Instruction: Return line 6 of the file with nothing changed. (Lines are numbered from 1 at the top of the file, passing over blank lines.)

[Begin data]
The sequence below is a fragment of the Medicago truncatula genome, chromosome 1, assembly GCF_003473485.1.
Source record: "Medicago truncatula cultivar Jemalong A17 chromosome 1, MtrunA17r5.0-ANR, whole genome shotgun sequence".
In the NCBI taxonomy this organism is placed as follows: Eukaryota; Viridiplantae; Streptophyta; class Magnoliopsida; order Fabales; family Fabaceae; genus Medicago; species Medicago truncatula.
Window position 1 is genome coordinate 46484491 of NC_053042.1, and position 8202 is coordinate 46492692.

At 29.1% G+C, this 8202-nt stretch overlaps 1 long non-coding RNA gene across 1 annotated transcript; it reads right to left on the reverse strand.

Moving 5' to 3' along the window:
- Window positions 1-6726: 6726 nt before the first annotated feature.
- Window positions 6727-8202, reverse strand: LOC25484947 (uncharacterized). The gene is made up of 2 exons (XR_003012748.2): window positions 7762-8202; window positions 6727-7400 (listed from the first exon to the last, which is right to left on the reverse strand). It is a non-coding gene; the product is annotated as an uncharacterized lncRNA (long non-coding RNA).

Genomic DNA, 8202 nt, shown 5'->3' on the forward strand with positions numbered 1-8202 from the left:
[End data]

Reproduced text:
Moving 5' to 3' along the window: